Two engines are available on the new Silverado HD. The base engine is a 6.6-liter gasoline V-8 engine making 401 horsepower and 464 lb-ft of torque. That's attached to a 6-speed automatic transmission. The upgraded diesel engine is a 6.6-liter Duramax making 445 horsepower and 910 lb-ft of torque and comes mated to a new Allison 10-speed automatic. In max towing guise, the Silverado HD boasts current best-in-class towing at 35,500 pounds, which is 400 pounds more than the best Ram currently offers, and it does it with 90 less lb-ft of torque.
The trucks are also available with either rear-wheel or four-wheel drive setups. Maximum tow ratings depend on the trim of the truck, equipment, and other factors. But it should be noted that all versions of the dual-rear-wheel Silverado with the diesel can tow 30,000 pounds or more. Manufacturers aren't required to test their heavy-duty trucks for EPA fuel economy numbers, but expect slightly better mileage with the 10-speed Allison over the previous-generation six-speed Allison unit.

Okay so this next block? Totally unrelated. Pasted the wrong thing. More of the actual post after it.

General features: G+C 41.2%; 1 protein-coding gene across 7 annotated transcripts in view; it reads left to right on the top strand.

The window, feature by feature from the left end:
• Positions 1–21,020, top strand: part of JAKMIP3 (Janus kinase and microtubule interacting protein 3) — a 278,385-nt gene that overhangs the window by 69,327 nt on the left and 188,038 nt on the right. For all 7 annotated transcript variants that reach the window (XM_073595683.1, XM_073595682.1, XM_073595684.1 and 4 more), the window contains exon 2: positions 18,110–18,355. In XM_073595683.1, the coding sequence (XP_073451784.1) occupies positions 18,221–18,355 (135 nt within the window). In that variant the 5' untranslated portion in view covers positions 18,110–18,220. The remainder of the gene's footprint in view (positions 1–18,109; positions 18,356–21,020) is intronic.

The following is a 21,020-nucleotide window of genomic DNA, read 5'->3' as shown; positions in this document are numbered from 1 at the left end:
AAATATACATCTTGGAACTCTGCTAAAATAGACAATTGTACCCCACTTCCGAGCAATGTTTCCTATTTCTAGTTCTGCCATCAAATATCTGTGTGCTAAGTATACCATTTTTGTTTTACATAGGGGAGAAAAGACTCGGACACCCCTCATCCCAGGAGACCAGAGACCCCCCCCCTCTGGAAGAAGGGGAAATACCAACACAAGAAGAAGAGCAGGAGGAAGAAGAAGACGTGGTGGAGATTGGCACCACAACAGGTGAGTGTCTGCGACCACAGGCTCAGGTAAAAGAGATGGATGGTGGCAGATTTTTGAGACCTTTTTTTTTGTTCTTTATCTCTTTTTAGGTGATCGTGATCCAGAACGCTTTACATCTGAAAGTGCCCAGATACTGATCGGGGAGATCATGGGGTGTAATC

Silverado HD's interior puts functionality first. While Ram's Heavy Duty interior is the more attractive of the two, especially in premium trims, there are some things that the Silverado gets right over the fancier Ram. There are physical buttons for nearly every control, including the heated and ventilated seats. On the Rams with the 12-inch display, those become soft touch buttons on the touch screen. The gear shifter is also column-mounted on both the gas and diesel versions, whereas in the Ram it becomes a rotary shifter on gas models.
Chevrolet's infotainment screen is as advanced as ever, with support for Android Auto and Apple car Play. Additionally, built-in OnStar means there's a 10-device wireless hotspot to help get work done while on the road. While the screen itself isn't as big as some of the competitors, the graphics are crisp, and the setup is easy to use.